The court on judicial review upheld the immigration division decision that found Bruzzese compellable. In doing so, the court characterized his interests in this proceeding at the lowest possible end of the spectrum of rights. In fact, the court called the proceeding “of no legal consequence” to Bruzzese. The proceeding was referred to as “an inquiry about admissibility” carrying no “penal consequences.” These are unusual findings, describing a process that is highly adversarial and contentious to be one in which the parties just want to find out what happened and resolve things, without harm to anyone. That cannot be further from the truth. Indeed, after Bruzzese was found to be inadmissible, he was deported to Italy where he was imprisoned for a crime that is not a crime in Canada. The penal consequences came later, it is true, and in another jurisdiction, but this result was highly predictable and inevitable. So, how could this happen?

The problem lies in how the immigration division is structured and empowered. Section 165 of the IRPA grants the board the powers and authority of a commissioner appointed under Part I of the Inquiries Act, RSC 1985, c I-11. The board may also do any other thing it considers necessary to provide a full and proper hearing. Section 4 of the Inquiries Act grants to a commissioner the power to summons any witness and to compel the witness to testify under oath or affirmation. This statutory framework is sufficient to permit the board to compel testimony from the subject of an admissibility hearing, at least to the extent that the predominant purpose is to advance a lawful, legitimate goal. This point was made in Branch v. British Columbia Securities Commission:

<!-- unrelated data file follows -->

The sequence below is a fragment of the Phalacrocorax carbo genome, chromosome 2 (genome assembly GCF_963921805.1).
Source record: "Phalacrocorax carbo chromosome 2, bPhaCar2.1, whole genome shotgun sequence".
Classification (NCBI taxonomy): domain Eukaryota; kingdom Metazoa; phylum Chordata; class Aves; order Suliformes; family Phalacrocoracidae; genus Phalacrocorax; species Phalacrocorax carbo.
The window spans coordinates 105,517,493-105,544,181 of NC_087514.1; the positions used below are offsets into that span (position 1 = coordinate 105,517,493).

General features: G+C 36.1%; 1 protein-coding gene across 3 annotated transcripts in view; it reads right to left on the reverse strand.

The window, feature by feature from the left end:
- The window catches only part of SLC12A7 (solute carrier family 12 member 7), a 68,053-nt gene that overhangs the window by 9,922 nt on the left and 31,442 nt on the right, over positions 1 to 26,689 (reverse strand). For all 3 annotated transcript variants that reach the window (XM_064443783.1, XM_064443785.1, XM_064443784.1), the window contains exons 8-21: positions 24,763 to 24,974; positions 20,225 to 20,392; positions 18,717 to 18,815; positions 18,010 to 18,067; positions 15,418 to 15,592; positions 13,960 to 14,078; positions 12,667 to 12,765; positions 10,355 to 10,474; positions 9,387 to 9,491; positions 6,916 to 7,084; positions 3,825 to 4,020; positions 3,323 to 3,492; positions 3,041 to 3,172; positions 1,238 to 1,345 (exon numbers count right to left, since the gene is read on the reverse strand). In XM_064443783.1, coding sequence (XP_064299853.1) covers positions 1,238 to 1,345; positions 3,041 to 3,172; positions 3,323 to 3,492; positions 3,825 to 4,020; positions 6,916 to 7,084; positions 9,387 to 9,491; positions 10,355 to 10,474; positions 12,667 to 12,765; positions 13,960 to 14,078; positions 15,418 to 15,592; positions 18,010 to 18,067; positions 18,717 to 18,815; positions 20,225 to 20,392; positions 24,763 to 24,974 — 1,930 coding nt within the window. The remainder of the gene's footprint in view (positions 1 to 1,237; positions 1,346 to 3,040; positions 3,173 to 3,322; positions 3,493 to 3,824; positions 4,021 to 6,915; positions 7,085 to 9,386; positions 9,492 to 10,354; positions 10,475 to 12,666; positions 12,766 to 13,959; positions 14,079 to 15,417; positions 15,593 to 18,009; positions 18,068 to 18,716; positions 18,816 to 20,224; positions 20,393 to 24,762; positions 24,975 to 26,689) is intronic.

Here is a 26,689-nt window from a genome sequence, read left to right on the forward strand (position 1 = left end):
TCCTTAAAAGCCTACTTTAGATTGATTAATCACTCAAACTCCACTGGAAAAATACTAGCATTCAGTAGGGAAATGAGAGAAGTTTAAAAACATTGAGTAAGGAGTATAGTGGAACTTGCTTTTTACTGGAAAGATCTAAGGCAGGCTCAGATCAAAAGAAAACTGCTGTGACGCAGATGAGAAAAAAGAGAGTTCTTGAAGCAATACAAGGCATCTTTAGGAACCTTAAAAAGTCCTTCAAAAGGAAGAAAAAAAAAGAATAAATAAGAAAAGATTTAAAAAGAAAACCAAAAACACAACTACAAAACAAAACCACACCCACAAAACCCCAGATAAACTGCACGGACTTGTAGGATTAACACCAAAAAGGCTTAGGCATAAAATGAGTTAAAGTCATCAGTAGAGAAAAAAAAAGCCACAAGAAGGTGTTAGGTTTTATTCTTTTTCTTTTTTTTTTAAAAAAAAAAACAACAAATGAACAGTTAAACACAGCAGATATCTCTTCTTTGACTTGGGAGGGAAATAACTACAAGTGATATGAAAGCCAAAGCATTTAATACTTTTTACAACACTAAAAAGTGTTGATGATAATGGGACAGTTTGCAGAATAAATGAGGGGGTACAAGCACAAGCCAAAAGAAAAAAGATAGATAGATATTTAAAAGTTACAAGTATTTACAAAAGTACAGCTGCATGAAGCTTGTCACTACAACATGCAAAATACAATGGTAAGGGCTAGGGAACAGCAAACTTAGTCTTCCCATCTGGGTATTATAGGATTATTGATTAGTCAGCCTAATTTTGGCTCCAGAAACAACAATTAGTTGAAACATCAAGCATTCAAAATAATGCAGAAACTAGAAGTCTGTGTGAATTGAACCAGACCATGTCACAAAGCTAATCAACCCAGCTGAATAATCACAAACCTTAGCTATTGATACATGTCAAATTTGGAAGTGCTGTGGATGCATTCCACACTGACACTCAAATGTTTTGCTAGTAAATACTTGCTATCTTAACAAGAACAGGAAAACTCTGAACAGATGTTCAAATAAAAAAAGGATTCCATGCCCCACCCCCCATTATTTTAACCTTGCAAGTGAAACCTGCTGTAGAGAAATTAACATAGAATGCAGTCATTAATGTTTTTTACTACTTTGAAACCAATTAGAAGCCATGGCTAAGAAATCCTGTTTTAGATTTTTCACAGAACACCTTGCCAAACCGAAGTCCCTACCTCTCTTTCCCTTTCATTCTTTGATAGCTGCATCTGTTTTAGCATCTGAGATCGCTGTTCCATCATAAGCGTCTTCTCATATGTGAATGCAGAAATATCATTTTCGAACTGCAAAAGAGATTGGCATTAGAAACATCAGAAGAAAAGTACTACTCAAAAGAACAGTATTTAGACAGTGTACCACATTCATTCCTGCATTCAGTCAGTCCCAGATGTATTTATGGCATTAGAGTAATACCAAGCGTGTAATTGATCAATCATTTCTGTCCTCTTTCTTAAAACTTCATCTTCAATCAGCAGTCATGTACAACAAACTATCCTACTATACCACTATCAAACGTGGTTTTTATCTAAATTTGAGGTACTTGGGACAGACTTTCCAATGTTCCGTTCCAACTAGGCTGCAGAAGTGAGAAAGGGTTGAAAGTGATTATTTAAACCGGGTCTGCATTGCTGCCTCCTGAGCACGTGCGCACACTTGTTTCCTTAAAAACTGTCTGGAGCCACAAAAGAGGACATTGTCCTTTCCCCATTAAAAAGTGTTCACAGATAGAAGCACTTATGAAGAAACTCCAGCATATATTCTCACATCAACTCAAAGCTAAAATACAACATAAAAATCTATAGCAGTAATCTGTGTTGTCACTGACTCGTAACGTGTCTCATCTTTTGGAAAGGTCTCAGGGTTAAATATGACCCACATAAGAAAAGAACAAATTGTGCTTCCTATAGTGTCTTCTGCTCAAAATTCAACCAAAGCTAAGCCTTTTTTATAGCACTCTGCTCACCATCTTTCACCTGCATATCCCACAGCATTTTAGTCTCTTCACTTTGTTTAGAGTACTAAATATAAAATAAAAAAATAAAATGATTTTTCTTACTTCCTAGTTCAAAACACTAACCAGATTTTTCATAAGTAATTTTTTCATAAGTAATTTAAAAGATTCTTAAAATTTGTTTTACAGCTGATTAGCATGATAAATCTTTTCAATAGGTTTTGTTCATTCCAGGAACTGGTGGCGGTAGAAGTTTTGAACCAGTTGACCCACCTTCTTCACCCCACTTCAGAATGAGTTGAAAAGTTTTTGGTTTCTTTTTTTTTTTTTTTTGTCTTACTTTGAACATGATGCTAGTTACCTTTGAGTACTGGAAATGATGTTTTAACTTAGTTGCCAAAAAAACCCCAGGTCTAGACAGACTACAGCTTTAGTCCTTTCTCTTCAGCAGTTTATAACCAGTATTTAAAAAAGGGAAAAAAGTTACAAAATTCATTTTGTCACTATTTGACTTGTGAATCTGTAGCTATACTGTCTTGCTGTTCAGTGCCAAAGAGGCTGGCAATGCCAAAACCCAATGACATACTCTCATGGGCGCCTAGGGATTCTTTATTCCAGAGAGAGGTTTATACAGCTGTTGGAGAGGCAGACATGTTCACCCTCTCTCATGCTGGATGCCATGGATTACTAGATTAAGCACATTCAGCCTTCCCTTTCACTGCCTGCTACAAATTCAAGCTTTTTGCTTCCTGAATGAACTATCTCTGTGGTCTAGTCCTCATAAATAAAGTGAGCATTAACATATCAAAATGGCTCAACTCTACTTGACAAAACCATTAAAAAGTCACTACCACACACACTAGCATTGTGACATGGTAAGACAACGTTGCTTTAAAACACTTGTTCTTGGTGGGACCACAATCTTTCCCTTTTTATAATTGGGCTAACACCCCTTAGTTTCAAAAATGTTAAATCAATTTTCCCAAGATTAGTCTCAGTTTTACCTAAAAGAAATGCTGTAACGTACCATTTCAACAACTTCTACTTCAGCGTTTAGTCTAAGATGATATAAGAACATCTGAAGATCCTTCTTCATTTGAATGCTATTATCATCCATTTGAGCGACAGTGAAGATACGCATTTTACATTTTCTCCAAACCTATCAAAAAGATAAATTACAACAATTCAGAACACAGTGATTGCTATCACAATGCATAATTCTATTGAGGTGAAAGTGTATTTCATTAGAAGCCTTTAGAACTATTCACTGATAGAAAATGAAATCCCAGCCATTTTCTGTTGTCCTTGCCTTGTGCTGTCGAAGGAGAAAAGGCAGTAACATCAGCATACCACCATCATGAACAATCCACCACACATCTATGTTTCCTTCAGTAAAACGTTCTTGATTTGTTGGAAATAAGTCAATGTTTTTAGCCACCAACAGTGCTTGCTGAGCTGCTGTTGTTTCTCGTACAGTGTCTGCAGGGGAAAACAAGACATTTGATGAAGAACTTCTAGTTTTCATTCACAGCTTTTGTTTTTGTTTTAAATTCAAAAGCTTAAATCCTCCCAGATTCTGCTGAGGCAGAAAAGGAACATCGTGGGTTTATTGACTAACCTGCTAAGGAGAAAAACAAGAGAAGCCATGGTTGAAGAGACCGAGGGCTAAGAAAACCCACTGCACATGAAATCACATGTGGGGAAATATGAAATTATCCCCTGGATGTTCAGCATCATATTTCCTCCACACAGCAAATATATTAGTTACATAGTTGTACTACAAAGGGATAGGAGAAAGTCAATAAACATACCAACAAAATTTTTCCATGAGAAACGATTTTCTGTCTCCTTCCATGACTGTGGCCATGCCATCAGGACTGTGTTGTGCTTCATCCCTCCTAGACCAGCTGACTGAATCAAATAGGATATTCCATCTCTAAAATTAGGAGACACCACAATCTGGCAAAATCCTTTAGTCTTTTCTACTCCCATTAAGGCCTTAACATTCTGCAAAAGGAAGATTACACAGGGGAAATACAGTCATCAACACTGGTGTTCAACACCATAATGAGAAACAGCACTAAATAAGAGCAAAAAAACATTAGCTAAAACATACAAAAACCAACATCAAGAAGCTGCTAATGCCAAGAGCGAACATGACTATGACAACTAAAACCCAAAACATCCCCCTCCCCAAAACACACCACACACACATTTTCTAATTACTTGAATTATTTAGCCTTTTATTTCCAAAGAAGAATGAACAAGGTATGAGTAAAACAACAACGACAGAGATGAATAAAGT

An inquiry of this kind legitimately compels testimony as the Act is concerned with the furtherance of a goal which is of substantial public importance, namely, obtaining evidence to regulate the securities industry. Often such inquiries result in proceedings which are essentially of a civil nature. The inquiry is of the type permitted by our law as it serves an obvious social utility. Hence, the predominant purpose of the inquiry is to obtain the relevant evidence for the purpose of the instant proceedings, and not to incriminate Branch and Levitt.

The Federal Court also cited Phillips v. Nova Scotia. Here, the SCC considered the issue of the compellability before a public inquiry of two persons who were simultaneously facing criminal charges. Both proceedings arose out of a coal mine explosion at the Westray Mine in Stellarton, N.S. The court had no difficulty in holding that the two accused were compellable before the inquiry notwithstanding the potential for conflict between the two proceedings.

The issuance of a deportation order for the purpose of forcing a person out of Canada to face imprisonment is not a “penal consequence” warranting protection against self-incrimination. Oh. Ok. Now I get it.

For the time being, a person brought before the immigration division is compellable. But they should not worry, nothing bad can happen there.